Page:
Pascal's Aquarium


Editorial Review

Capital Fringe Festival: ‘Pascal’s Aquarium’

By Nelson Pressley
Wednesday, July 13, 2011

“Pascal’s Aquarium”: Fish or fowl? The Fringe show by Nice-eeNice Productions is a puppet musical about sorting out differences in a confined space. Some of the sea creatures are not like the others, so there are tunes about getting along and so forth.

“Everyone comes here from someplace else,” goes the refrain of one song as black-clad actors wave hand puppets around in an imitation of water-borne floating. The sets are minimal; the lighting is blue-green. Sophisticated it ain’t.

The puppets look kind of alluring: There’s a sea turtle, and a puffer fish, and a piranha, and a shrimp herd, and more (the puppets are by Eric Brooks and Don Becker). But except for a catfish so big it takes two actors to work it, it’s hard to keep your eyes on the puppets while the visible actors talk and (especially) sing.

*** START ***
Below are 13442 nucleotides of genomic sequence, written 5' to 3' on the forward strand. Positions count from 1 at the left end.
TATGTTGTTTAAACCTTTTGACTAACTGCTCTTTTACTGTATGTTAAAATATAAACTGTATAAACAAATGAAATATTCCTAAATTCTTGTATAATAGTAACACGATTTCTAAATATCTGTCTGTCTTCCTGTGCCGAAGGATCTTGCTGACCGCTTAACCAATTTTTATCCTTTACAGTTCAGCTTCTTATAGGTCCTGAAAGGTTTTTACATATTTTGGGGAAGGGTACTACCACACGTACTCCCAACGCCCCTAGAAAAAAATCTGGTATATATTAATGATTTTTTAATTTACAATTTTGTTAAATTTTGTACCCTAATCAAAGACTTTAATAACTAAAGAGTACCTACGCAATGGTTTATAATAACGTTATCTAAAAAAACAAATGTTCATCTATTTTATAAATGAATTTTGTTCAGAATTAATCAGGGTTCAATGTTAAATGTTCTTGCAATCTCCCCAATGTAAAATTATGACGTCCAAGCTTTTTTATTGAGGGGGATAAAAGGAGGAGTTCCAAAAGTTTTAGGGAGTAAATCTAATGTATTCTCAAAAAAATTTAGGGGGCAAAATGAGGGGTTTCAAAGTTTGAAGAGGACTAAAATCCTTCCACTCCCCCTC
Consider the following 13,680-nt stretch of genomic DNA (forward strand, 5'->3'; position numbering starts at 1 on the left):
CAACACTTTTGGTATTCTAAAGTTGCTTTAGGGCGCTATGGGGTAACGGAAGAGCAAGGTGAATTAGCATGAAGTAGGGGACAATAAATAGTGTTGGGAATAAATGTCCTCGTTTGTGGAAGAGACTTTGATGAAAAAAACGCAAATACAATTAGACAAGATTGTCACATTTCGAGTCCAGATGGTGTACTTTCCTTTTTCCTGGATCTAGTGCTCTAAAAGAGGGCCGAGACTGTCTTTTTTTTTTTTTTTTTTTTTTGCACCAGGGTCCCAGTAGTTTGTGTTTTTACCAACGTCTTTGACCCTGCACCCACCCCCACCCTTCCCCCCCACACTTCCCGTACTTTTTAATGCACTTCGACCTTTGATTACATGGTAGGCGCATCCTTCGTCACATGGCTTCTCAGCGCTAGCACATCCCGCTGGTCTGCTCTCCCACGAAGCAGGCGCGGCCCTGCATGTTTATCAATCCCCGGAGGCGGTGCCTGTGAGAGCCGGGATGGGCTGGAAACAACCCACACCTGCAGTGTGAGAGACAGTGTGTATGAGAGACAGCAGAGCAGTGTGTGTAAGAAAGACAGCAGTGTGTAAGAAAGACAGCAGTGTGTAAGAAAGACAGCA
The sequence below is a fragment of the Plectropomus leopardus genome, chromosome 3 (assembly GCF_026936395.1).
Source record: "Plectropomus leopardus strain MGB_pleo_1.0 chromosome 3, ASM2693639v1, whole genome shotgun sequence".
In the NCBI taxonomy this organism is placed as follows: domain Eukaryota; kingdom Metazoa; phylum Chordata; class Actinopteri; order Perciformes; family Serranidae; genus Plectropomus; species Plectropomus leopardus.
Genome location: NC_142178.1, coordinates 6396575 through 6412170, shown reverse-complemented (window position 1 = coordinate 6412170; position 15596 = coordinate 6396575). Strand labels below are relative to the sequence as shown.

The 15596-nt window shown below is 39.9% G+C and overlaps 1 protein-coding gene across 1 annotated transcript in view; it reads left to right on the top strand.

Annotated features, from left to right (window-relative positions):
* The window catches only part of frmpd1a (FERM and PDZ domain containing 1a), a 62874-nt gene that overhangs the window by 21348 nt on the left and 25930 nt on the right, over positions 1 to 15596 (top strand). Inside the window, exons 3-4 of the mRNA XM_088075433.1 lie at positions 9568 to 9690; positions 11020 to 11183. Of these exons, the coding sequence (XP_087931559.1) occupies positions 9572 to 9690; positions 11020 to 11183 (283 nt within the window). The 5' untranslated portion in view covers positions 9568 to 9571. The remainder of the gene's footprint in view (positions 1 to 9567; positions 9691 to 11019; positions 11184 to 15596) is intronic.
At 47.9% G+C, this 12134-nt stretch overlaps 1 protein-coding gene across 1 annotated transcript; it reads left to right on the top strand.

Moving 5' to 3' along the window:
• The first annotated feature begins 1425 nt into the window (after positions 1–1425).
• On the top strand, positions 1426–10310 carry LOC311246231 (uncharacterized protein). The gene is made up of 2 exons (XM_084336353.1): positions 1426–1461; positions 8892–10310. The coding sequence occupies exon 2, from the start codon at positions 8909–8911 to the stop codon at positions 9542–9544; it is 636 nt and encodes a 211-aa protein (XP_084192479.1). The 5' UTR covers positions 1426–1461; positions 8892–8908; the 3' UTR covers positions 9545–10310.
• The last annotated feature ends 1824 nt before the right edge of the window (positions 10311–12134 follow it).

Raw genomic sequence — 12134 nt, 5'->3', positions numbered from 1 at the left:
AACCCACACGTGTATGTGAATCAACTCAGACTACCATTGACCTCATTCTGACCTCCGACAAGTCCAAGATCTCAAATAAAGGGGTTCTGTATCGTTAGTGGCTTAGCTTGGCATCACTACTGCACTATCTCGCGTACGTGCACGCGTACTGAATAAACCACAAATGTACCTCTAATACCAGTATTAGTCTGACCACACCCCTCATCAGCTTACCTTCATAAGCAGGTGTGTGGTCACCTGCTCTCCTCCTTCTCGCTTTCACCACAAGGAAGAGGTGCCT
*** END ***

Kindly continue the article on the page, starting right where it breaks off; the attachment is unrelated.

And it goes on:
Brooks did the folksy, soulful music with Danny Pushkin and Mylie Eugene Durham IV, and Pushkin wrote the book and lyrics. The songs are a stew of styles and tones; the one that lands best is an illicit “Hair” homage about a stoner turtle. But where, you wonder as the narrative drifts, is this going? Is this an “Avenue Q”-style sendup? Is it camp? Why does it keep sounding so insistently earnest?

The story focuses on a lobster that doesn’t quite get what’s up. The world outside this little enclave is rough, the characters say, but as comic bits die and the pre-revision “Spider-Man” starts looking coherent by comparison, the droning tale inside the tank rankles. You think uncharitable things about the lobster. Like boil that thing already.